FCount6^.fcount6 is a counter and i have applied to it a modulo of GetSystemThreadCount(), and GetSystemThreadCount() will return the number of cores, so every "number of cores" calls to WLock() , my new algorithm switches from a sequential lock to a distributed lock so that to eliminate the "livelock" and "starvation" weaknesses of Seqlock, cause Seqlock is a lockfree mechanism that can starve threads, and that can livelock when there is more writers , cause Seqlock gives preference to writers threads over reader threads, but my new invention of a scalable distributed sequential lock eliminates "livelock" and "starvation" of Seqlock when there is more writers cause it switches to a distributed lock on every "number of cores" calls to the WLock() method , so this is why my new invention beats Seqlock, and my new invention beats also the Dmitry's Reader-writer mutex cause it switches to a distributed lock on every number of cores calls to WLock(), so in the remaining calls it switches to a sequential lock that render the writer side faster cause it generate much less cache-lines tranfers than the Dmitry Vyukov's distributed reader-writer mutex. On the reader side of my algorithm i am using a Sequential lock mechanism. And i think that since my new algorithm of a scalable distributed sequential lock is very powerful, so i think it can even replace RCU.
Here is my proof:
Look at the source code, when Fcount5^.fcount5 equal 0 in the writer side , the reader side will be run in a Seqlock mode, , i don't need to proove Seqlock because my Seqlock algorithm is correct, just compare it to the other Seqlock algorithms and you will notice it, what i need to proof is when Fcount6^.fcount6 modulo "the number of cores" is equal to 0 , that means that we are in a distributed mode, so when we are in a distributed mode, the reader side of my algorithm will enter the distributed reader-writer lock or it will wait for the distributed reader-writer lock to exit, if the reader side enters the distributed reader-writer lock , if Fcount6^.fcount6 has not changed on the RUnlock(), the reader thread will exit with a "true" value, if Fcount6^.fcount6 has changed, the RUnlock() method will catch it and it will rollback with Seqlock mechanism, now if Fcount6^.fcount6 modulo "the number of cores" is equal to 0 on RLock() , and the reader side waits for the writer side to enter the distributed reader-writer lock, the reader side after that will enter the distributed reader-writer lock and if Fcount6^.fcount6 modulo "the number of cores" has changed on RUnlock(), the reader side will rollback in a Seqlock mode, if not, RUnlock() will exit with the value of "true". So i think my algorithm is correct.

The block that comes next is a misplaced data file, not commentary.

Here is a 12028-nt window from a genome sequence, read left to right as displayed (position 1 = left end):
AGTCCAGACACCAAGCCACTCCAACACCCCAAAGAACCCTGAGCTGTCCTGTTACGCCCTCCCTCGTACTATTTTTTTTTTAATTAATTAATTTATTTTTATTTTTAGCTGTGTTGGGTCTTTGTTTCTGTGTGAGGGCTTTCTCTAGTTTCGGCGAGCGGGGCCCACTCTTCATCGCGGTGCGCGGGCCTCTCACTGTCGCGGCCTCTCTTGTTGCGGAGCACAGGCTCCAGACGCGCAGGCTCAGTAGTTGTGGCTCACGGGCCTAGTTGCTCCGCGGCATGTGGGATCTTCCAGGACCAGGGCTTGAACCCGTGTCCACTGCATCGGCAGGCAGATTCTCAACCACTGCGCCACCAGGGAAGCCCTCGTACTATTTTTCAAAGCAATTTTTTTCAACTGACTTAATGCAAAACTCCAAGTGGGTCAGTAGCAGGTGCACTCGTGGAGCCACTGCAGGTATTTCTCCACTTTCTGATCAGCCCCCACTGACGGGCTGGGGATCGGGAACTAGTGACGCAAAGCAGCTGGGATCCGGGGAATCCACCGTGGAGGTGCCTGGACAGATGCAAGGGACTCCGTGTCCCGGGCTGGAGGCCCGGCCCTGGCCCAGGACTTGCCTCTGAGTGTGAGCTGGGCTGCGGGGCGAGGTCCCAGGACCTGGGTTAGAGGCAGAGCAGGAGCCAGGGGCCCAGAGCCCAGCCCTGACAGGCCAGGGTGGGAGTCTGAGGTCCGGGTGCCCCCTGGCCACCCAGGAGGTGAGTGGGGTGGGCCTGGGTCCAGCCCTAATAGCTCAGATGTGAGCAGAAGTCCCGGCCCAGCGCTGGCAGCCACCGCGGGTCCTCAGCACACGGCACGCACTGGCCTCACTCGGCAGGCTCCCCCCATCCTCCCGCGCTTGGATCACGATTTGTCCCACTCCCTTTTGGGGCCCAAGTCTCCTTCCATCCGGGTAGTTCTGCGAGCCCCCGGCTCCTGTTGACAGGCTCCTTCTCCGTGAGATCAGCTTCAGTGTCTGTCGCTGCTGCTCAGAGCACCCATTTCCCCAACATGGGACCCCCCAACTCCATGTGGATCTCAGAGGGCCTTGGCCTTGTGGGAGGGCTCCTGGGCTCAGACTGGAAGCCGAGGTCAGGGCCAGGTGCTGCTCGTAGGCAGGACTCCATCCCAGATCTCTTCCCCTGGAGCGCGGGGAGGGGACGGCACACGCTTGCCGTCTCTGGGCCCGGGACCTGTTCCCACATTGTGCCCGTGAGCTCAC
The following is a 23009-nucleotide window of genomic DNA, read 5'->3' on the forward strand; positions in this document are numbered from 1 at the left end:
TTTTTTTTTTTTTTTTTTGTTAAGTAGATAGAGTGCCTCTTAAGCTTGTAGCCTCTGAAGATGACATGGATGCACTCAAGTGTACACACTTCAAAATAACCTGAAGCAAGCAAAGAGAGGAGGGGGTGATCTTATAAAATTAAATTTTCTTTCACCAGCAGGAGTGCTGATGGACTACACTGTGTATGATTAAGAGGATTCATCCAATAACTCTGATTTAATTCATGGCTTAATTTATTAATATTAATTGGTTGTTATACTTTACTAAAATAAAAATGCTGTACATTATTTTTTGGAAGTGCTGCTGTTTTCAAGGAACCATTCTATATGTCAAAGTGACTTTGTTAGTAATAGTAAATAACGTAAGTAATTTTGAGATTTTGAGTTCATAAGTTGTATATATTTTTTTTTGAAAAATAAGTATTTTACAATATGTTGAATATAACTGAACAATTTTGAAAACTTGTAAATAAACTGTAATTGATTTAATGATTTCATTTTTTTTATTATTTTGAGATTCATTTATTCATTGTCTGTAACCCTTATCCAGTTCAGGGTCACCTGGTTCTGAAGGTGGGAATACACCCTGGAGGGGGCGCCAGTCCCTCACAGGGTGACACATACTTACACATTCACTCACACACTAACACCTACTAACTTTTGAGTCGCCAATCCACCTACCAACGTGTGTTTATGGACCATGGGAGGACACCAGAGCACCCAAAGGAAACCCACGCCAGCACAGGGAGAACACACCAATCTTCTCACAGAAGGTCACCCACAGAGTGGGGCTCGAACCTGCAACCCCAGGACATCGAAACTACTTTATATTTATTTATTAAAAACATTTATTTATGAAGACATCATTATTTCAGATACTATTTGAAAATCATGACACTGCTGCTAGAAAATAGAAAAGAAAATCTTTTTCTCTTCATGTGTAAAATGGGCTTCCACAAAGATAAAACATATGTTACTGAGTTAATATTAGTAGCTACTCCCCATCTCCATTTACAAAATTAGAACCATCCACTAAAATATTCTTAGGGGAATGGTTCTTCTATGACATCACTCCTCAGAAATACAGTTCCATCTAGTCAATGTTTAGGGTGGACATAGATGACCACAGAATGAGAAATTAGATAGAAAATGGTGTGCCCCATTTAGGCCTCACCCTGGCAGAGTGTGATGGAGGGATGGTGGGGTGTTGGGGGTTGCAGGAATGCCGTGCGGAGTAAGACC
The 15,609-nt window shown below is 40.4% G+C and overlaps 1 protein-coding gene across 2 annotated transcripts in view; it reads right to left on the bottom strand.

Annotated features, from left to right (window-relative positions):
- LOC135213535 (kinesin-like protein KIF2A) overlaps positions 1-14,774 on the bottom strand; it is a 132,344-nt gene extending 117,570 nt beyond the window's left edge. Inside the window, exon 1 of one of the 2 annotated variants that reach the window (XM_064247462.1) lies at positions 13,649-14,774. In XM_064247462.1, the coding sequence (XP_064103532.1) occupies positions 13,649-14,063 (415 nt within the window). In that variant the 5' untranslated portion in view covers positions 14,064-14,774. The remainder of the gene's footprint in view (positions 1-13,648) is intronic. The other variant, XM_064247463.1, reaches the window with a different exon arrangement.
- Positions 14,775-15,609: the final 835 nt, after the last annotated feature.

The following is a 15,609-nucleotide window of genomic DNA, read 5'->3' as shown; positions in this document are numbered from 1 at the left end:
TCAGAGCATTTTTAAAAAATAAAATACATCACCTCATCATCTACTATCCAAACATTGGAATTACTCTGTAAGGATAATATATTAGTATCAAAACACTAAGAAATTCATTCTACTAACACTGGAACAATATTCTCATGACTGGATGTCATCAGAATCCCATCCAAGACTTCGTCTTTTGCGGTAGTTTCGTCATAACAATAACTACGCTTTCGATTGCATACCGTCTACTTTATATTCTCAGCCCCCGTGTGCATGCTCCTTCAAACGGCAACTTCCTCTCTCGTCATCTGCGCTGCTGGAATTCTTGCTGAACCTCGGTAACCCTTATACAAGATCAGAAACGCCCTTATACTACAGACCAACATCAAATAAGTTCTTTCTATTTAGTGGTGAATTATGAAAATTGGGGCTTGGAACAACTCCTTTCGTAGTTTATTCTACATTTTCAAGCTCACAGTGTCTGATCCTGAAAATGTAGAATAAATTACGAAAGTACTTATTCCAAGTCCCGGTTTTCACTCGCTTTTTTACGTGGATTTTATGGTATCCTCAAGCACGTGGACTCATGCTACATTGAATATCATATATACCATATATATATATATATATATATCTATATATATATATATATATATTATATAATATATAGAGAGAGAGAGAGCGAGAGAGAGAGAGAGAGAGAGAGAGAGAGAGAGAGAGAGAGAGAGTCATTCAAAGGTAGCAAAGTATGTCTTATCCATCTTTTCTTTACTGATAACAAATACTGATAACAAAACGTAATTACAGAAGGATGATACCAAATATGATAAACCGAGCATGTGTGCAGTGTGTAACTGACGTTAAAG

About the sequential consistency of my scalable distributed sequential lock, my algorithm works on x86 architecture and i think my algorithm is correct cause look at the source code of the WLock() method, since i am using a Ticket spinlock with a proportional backoff on the writer side, the Ticket spinlock is using a "lock add" assembler instruction to increment a counter in the Enter() method of the ticket spinlock , and this "lock add" assembler instruction is a barrier for stores and loads on x86, and the stores of Fcount6^.fcount6 and FCount5^.fcount5 are not reordred with the stores of the writer section, so the WLock() method is sequential consistent and correct, now look at the WUnlock() , we don't need an "sfence" cause stores on WUnlock() are not reordered with older stores on x86 , so WUnlock() method is sequential consistent and correct, now look at the RLock() method, the loads inside RLock() method are not reordered with the loads of the reader section , and on RUnlock(), the loads of RUnlock() are not reordered with older loads of the reader section , so all in all i think my algorithm is sequential consistent and correct on x86. So be confident cause i have reasoned correctly and i think my algorithm is correct and it is a powerful synchronization mechanism that can replace RCU and that can replace Seqlock cause it beats Seqlock.
You can download my scalable distributed sequential lock